Cobb Gate

Point of interest
Photo gallery

The area known as Cobb Gate, situated at the bottom of Broad Street, with a small car park and millennial clock gives little indication of its former purpose. Until the end of the eighteenth century, all goods landed at the Cobb had to be brought along the foreshore to this busy point for customs assessment. Back then warehouses, a custom house and fish market were situated in this area. The old customs house was located where the current public toilets are in between Fordhams and the Pilot Boat Inn.

Assembly Rooms, built as an imitation of those in Bath, replaced the warehouses in the 1770s as a fashionable meeting place for the rising numbers of wealthy visitors.

John Fletham’s guidebook - A Guide to all the Watering and Seabathing Places dating from 1803, describes the Assembly Rooms as follows:

“Lyme has a small Assembly-Room, Card-Room and Billiard-Table all conveniently ranged under one roof ; and had the Library been joined to it, all the amusements which the place can furnish would have been comprised in one building. The situation for this edifice is happily chosen, as it commands a charming marine view as far as the Isle of Portland, eight leagues off, and the interior is compact and well arranged. Magnificence is not essential to enjoyment: often more happiness is found in a cottage than in a palace; and the rooms at Lyme frequently exhibit as cheerful countenance as are to be seen at Bath or Brighton.”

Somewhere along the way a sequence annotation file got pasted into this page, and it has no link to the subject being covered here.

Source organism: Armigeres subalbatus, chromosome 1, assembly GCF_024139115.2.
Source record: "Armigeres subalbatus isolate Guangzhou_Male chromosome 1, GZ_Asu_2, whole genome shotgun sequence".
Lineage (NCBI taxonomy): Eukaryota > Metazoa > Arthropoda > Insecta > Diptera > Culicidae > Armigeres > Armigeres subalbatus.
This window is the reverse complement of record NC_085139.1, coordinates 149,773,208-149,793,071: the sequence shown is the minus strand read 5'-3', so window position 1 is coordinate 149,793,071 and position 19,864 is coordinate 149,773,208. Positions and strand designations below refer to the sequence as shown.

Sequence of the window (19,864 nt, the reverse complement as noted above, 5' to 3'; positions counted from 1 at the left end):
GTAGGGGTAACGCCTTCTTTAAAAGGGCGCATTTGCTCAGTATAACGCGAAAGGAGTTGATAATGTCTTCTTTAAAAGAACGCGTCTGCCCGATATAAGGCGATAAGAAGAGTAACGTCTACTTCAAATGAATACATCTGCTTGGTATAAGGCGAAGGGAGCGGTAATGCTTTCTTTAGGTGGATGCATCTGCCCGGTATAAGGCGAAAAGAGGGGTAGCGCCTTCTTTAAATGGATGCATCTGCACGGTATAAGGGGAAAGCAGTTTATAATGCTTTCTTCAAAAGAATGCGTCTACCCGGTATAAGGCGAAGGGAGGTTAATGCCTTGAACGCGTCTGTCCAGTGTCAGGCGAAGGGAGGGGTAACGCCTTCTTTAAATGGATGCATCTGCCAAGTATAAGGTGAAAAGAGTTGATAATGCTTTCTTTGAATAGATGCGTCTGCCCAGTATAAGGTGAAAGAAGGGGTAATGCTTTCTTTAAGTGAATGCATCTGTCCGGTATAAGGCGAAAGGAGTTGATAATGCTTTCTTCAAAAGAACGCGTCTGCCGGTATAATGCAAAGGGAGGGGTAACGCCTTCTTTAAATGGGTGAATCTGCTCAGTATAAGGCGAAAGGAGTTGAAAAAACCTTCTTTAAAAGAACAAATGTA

Balls were held in the assembly rooms and in letter written by Jane Austen to her sister Cassandra  during her stay in Lyme in 1804 describes her experience of dancing at the venue. See more in the Jane Austen section.

After 1874 the building became a social club and then a cinema, eventually being demolished in 1928 and ultimately replaced with the present car park.

Cobb Gate